'Will our kids be alright?' Academic panel examines effect of pandemic on kids
Pandemic may widen achievement gaps between students, says professor
Absences from school brought on by the pandemic could further widen achievement gaps between wealthy and lower-income students, according to a University of Waterloo professor.
Janice Aurini, professor of sociology at UW, is one of three panelists speaking at a university-sponsored lecture Tuesday night put on by the Kitchener Public Library.
The lectured titled "Will our kids be alright?" focuses on the effects the pandemic has had on student learning and development.
Aurini compares the time students have taken away from school due to COVID-19 with usual summer vacations. When they return to class after a normal summer break there are disparities in what knowledge been retained, she says, and that disparity usually falls along socioeconomic lines.
Summer backslide, but worse
According to Aurini the gap is made wider because some students actually progress over the summer break, leaving those whose knowledge stays the same or slides backward even further behind.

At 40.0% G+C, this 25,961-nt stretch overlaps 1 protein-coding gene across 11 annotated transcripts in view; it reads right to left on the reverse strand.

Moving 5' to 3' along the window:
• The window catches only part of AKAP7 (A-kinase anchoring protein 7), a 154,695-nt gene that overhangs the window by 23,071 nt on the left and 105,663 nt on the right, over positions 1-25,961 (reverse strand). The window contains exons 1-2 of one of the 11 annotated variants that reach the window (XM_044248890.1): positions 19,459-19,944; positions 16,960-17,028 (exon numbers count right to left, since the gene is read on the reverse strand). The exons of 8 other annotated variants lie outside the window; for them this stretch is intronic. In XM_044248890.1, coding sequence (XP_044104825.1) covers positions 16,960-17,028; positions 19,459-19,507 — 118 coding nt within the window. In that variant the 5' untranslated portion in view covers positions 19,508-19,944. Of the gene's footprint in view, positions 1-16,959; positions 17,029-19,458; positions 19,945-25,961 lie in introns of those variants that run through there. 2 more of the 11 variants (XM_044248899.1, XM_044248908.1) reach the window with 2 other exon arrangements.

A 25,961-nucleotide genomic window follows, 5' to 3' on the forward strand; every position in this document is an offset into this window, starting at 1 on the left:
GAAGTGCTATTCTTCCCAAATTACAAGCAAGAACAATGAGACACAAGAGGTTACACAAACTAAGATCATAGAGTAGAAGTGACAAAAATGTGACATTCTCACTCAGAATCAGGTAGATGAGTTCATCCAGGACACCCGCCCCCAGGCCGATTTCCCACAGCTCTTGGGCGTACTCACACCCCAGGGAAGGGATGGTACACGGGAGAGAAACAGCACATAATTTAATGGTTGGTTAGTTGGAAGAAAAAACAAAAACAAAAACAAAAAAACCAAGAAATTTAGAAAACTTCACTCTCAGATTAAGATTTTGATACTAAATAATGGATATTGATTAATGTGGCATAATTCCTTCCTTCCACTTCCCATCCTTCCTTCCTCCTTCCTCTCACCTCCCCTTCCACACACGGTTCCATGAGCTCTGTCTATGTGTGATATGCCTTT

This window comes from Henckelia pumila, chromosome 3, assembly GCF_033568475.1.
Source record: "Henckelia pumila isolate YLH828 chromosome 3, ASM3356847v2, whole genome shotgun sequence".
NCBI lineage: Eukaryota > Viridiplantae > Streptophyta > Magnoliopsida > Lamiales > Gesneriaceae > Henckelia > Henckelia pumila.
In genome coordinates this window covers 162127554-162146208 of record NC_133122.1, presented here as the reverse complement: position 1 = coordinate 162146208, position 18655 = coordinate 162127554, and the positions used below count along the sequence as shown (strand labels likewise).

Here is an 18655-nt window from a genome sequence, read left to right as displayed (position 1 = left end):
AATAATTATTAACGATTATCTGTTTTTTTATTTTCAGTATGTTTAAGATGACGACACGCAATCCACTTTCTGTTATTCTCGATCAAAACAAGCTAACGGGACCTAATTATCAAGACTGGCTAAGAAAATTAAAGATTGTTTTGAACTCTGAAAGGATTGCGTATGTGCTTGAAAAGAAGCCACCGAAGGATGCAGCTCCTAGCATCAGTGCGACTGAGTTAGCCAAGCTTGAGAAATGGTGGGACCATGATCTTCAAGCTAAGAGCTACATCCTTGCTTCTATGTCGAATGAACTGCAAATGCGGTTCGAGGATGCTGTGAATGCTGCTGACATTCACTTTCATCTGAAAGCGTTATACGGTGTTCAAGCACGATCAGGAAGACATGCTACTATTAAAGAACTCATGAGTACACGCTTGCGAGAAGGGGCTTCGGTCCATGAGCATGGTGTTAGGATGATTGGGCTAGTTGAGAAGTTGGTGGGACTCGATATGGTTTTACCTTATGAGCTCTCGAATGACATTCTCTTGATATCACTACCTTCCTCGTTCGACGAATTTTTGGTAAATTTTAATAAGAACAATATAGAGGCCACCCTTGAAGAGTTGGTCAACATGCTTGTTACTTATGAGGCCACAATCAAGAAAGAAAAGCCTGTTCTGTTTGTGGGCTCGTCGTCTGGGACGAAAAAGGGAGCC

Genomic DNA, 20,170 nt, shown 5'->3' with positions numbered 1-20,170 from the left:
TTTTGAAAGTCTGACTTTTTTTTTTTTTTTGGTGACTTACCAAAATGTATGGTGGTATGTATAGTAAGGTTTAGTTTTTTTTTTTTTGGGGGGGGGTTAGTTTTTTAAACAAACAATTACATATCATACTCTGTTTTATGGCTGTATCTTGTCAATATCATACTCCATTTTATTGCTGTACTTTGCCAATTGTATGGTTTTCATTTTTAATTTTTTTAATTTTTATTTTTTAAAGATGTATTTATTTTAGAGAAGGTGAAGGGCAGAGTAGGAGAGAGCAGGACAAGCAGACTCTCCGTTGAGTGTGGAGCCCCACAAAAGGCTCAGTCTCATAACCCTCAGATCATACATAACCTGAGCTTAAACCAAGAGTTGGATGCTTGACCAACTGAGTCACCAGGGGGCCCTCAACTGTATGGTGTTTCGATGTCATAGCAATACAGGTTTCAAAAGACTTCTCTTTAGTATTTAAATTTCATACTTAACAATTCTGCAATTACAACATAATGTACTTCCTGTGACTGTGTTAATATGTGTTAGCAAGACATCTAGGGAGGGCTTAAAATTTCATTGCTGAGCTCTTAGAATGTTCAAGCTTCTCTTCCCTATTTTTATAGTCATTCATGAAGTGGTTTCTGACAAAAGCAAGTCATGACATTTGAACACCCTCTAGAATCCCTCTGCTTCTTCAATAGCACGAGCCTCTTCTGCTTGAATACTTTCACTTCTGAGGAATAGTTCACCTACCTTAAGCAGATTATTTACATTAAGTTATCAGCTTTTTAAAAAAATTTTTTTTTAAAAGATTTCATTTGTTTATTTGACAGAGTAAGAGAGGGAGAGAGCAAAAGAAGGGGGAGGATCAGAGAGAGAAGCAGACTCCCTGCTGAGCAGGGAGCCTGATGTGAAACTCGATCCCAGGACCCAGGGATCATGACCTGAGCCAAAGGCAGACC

"We know that those kids are behind their more advantaged peers by two to five months, and that's just a summer vacation," she said.
"Unless something magic happened in the spring," it's likely that pandemic school absences have exacerbated the issue, Aurini said.
Psychology professor Dillon Browne is also a panellist. He says he will touch on the topic of increased screen time and the influences of COVID-19 on family resilience.
More information about the lecture is available on the Kitchener Public Library website.
- An earlier version of this story gave the wrong date for the panel. It is being held Tuesday, Aug. 25.Aug 24, 2020 11:59 AM ET